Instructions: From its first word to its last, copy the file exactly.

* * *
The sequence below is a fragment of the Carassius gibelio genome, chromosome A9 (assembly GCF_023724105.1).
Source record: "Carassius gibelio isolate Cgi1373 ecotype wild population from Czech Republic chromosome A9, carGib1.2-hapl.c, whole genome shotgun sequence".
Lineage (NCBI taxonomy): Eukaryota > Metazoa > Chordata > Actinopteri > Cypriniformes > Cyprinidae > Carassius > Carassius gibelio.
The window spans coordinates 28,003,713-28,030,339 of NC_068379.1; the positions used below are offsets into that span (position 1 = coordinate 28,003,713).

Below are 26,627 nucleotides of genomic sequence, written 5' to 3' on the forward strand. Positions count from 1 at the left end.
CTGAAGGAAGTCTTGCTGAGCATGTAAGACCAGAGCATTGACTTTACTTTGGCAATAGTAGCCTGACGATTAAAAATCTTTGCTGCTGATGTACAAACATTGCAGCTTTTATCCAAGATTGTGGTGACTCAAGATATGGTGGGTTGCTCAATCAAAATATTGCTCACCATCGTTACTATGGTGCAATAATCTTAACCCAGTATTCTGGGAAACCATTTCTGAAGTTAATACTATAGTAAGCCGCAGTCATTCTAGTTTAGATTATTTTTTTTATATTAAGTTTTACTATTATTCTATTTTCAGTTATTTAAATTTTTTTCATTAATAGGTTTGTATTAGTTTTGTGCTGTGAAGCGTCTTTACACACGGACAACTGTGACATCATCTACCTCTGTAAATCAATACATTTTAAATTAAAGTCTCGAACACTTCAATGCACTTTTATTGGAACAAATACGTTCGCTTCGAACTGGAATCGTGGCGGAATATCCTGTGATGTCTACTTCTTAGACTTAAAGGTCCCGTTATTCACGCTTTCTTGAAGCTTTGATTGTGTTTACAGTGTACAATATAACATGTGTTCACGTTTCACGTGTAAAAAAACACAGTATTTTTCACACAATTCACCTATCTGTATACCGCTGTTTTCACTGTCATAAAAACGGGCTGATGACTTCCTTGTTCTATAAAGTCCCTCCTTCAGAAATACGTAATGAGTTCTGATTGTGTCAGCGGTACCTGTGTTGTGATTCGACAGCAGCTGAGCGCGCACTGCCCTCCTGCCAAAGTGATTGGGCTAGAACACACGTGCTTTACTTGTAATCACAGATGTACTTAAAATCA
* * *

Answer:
The sequence below is a fragment of the Carassius gibelio genome, chromosome A9 (assembly GCF_023724105.1).
Source record: "Carassius gibelio isolate Cgi1373 ecotype wild population from Czech Republic chromosome A9, carGib1.2-hapl.c, whole genome shotgun sequence".
Lineage (NCBI taxonomy): Eukaryota > Metazoa > Chordata > Actinopteri > Cypriniformes > Cyprinidae > Carassius > Carassius gibelio.
The window spans coordinates 28,003,713-28,030,339 of NC_068379.1; the positions used below are offsets into that span (position 1 = coordinate 28,003,713).

Below are 26,627 nucleotides of genomic sequence, written 5' to 3' on the forward strand. Positions count from 1 at the left end.
CTGAAGGAAGTCTTGCTGAGCATGTAAGACCAGAGCATTGACTTTACTTTGGCAATAGTAGCCTGACGATTAAAAATCTTTGCTGCTGATGTACAAACATTGCAGCTTTTATCCAAGATTGTGGTGACTCAAGATATGGTGGGTTGCTCAATCAAAATATTGCTCACCATCGTTACTATGGTGCAATAATCTTAACCCAGTATTCTGGGAAACCATTTCTGAAGTTAATACTATAGTAAGCCGCAGTCATTCTAGTTTAGATTATTTTTTTTATATTAAGTTTTACTATTATTCTATTTTCAGTTATTTAAATTTTTTTCATTAATAGGTTTGTATTAGTTTTGTGCTGTGAAGCGTCTTTACACACGGACAACTGTGACATCATCTACCTCTGTAAATCAATACATTTTAAATTAAAGTCTCGAACACTTCAATGCACTTTTATTGGAACAAATACGTTCGCTTCGAACTGGAATCGTGGCGGAATATCCTGTGATGTCTACTTCTTAGACTTAAAGGTCCCGTTATTCACGCTTTCTTGAAGCTTTGATTGTGTTTACAGTGTACAATATAACATGTGTTCACGTTTCACGTGTAAAAAAACACAGTATTTTTCACACAATTCACCTATCTGTATACCGCTGTTTTCACTGTCATAAAAACGGGCTGATGACTTCCTTGTTCTATAAAGTCCCTCCTTCAGAAATACGTAATGAGTTCTGATTGTGTCAGCGGTACCTGTGTTGTGATTCGACAGCAGCTGAGCGCGCACTGCCCTCCTGCCAAAGTGATTGGGCTAGAACACACGTGCTTTACTTGTAATCACAGATGTACTTAAAATCA